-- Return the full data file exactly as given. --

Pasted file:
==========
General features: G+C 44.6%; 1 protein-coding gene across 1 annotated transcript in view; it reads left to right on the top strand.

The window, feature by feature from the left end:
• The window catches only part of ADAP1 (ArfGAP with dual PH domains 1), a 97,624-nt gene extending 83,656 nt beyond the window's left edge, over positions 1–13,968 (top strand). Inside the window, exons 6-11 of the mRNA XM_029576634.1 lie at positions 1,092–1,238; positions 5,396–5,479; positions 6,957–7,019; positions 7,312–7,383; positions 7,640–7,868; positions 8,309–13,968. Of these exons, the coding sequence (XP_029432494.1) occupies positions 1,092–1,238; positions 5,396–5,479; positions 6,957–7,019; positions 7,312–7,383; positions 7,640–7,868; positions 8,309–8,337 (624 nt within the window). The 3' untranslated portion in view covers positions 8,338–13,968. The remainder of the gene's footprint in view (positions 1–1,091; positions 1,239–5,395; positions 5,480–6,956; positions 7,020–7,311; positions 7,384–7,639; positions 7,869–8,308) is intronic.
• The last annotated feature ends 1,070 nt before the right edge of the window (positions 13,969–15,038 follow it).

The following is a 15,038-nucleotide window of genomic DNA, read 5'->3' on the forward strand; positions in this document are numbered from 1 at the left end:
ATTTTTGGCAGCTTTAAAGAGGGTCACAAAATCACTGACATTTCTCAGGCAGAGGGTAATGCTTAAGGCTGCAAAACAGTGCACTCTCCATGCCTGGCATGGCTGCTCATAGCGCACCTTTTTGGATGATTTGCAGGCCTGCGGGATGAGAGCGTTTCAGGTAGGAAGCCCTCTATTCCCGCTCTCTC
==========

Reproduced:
General features: G+C 44.6%; 1 protein-coding gene across 1 annotated transcript in view; it reads left to right on the top strand.

The window, feature by feature from the left end:
• The window catches only part of ADAP1 (ArfGAP with dual PH domains 1), a 97,624-nt gene extending 83,656 nt beyond the window's left edge, over positions 1–13,968 (top strand). Inside the window, exons 6-11 of the mRNA XM_029576634.1 lie at positions 1,092–1,238; positions 5,396–5,479; positions 6,957–7,019; positions 7,312–7,383; positions 7,640–7,868; positions 8,309–13,968. Of these exons, the coding sequence (XP_029432494.1) occupies positions 1,092–1,238; positions 5,396–5,479; positions 6,957–7,019; positions 7,312–7,383; positions 7,640–7,868; positions 8,309–8,337 (624 nt within the window). The 3' untranslated portion in view covers positions 8,338–13,968. The remainder of the gene's footprint in view (positions 1–1,091; positions 1,239–5,395; positions 5,480–6,956; positions 7,020–7,311; positions 7,384–7,639; positions 7,869–8,308) is intronic.
• The last annotated feature ends 1,070 nt before the right edge of the window (positions 13,969–15,038 follow it).

The following is a 15,038-nucleotide window of genomic DNA, read 5'->3' on the forward strand; positions in this document are numbered from 1 at the left end:
ATTTTTGGCAGCTTTAAAGAGGGTCACAAAATCACTGACATTTCTCAGGCAGAGGGTAATGCTTAAGGCTGCAAAACAGTGCACTCTCCATGCCTGGCATGGCTGCTCATAGCGCACCTTTTTGGATGATTTGCAGGCCTGCGGGATGAGAGCGTTTCAGGTAGGAAGCCCTCTATTCCCGCTCTCTC